Christian Lacouture

Christian LaCouture signs a helmet for a fan after one Senior Bowl practice earlier this week. 

MOBILE, Ala. — Of all the voices Amy LaCouture expected to hear while visiting her son in Florida, Greg Gilmore was not among them.

After all, while Christian LaCouture trains for the NFL in the Sunshine State, Gilmore trains 2,000 miles away in Arizona. But each night the former LSU teammates reconnect through an internet-based video game — something Amy learned as Greg’s voice echoed down the hall to the guest room of Christian’s Orlando apartment.

“They have this thing where they talk to each other on the video game,” Amy LaCouture said. “Christian (says), ‘This unwinds us at the end of the day.’ Even though they’re in Arizona and Florida, they still end the night together.”

The inseparable duo — that’s what Amy LaCouture calls ’em — was back together this week, both late additions to the premier college all-star game, the Senior Bowl here. They competed at practices together, mostly side by side — LaCouture at defensive end and Gilmore at nose tackle — just like their college days. They even rotated with one another at the same position at one practice, as LaCouture tested his skills in the middle.

Before each practice, they stretched together, too, both in their orange Senior Bowl jerseys and yellow LSU helmets. They were one in front of the other — No. 90, LaCouture, behind No. 94, Gilmore — kicking up their legs to stretch their hamstrings and twisting their upper bodies to work their hips.

They even ate together at Tuesday’s media day, seated across from one another as if they were at the Five student dining hall on LSU’s campus.

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Christian LaCouture

Christian LaCouture, left, and Greg Gilmore, right, sit across from one another at a luncheon Tuesday at the Senior Bowl in Mobile. 

“We made one of them linebackers get up and move because he was sitting in Christian’s spot at the table,” Gilmore laughed. “We don’t play that.”

They were together, too, during Saturday’s game at Ladd-Peebles Stadium, side by side while showcasing their skills for NFL executives and scouts — and everyone else watching on NFL Network.

And — wouldn't you know it? — they combined for a sack in the second quarter, gobbling up former Wyoming quarterback Josh Allen on a third down in the South team's 45-16 rout of the North. They combined for nine tackles, too, spending at least seven series on the field at the same time.

For their five years together to end at the Senior Bowl is “crazy,” says one, and “unbelievable,” says another.

“It’s kind of the cherry on the top to finish it here,” LaCouture said.

How much they improved their draft value during this week here is unknown, but the exposure can only be a positive for a pair many believe is among the hundreds of prospects floating between a mid-round pick to an undrafted free agent. The draft is still three months away, so there’s plenty of time and events — the combine in late February, pro days in March and April and individual workouts — to improve their stock.

In Mobile they’ve assembled a week’s worth of tape against some of the nation’s best offensive linemen, and they got acquainted with NFL personnel. Each estimates he met with officials from all 32 clubs.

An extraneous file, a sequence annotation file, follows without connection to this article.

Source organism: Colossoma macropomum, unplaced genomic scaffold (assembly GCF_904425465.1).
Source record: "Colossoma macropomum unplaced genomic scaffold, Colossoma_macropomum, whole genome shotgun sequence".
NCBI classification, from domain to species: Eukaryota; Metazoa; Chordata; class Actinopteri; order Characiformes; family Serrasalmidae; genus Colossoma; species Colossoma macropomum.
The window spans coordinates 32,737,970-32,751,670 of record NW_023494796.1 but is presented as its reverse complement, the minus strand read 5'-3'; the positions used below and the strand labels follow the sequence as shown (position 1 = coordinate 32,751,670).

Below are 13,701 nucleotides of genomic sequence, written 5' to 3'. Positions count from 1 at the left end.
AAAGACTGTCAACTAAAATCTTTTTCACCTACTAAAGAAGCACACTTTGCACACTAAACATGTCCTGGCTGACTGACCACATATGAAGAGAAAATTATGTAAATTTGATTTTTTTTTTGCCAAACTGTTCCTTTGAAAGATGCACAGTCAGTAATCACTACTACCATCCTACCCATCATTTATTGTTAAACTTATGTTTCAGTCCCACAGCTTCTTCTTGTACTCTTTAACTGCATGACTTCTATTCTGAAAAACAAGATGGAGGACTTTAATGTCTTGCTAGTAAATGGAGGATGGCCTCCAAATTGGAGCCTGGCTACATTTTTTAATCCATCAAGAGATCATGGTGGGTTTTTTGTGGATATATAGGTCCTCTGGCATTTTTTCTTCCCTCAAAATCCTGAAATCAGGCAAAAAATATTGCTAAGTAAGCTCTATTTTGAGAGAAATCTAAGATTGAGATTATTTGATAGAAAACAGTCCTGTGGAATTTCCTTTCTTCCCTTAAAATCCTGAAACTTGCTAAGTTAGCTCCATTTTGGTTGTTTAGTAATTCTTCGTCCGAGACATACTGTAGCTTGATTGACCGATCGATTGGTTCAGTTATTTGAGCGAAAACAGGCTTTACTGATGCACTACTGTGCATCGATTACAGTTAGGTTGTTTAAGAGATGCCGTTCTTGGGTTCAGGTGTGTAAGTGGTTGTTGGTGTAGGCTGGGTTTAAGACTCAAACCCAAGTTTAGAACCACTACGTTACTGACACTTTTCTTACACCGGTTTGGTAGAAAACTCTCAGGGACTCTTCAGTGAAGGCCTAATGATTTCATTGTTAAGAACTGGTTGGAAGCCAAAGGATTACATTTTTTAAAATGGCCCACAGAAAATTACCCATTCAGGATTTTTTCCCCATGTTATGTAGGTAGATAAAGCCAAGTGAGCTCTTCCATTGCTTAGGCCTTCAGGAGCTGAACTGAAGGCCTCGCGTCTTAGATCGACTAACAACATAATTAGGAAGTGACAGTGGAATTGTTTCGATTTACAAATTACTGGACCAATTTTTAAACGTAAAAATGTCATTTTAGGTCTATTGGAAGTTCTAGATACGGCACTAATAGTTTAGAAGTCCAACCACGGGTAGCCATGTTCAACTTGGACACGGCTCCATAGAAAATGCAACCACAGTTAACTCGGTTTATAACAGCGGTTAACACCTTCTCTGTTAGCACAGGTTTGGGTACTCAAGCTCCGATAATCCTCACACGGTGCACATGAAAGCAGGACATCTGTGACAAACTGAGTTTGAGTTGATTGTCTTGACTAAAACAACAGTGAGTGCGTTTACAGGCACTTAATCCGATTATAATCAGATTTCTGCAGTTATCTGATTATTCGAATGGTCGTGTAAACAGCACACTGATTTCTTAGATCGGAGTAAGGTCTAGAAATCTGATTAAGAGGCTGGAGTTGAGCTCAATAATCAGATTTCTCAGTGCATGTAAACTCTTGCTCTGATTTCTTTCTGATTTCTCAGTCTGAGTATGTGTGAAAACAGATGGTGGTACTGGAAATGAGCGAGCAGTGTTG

And, no, they did not meet with the teams together — like they’ve done so many other things over the past five years.

Step by step, they’ve walked this journey at LSU and beyond. They did it as non-Louisiana guys, too, two kids from distant places — one from the Boston area who roots for the Patriots (LaCouture) and the other from North Carolina who pulls for the Panthers (Gilmore).

They are similar in most other ways. They’ve got like body structures (Gilmore is 1 inch shorter and, at 315, about 20 pounds heavier) and off-the-field personalities (bubbly, talkative jokesters).

“They’re like the old married couple. They stay on each other’s a**,” said Pete Jenkins, the recently retired LSU defensive line coach who tutored the players in 2016 and 2017.

They may be most similar on the field, Jenkins said. Their best assets are their technique and “hand play,” he said. They both bring a hard-working, can-do attitude that has helped overcome the area in which, Jenkins said, they lack: athleticism.

“That’s their shortcoming. Neither are real athletic,” Jenkins said. “They’re good boys, and they will bust their a** for you.

“There’s not a hell of a lot of different in their approach. They're both cut out of the same mold,” he continued. “Hard-working coachable kids who do it exactly like you ask them to do it.”

For both, achieving success at the next level likely means surpassing more talented guys — something they did at LSU to combine for five seasons as starters. They finished as Tigers with quite the combo line: 62 starts, 256 tackles and 20½ sacks.

LaCouture won the career sack race (10½). Gilmore claimed the 2017 sack title (7½).

“I was upset,” a smiling LaCouture said. “He jumped me (in sacks) the last game of the year.”

Their combined 13½ sacks as seniors is proof of their most significant improvement in their final year in Baton Rouge — pass rush — and part of the reason they mutually agreed to return for their fifth season. LaCouture was so close to leaving in 2016 that he participated in Senior Day ceremonies before changing his mind, and Gilmore gave it serious thought, too.

They made the decision with the same goal in mind, yes, but for different reasons. LaCouture missed his would-be senior season in 2016 after rupturing the anterior cruciate ligament in his right knee in camp. Gilmore would have left as a redshirt junior having just started one full season.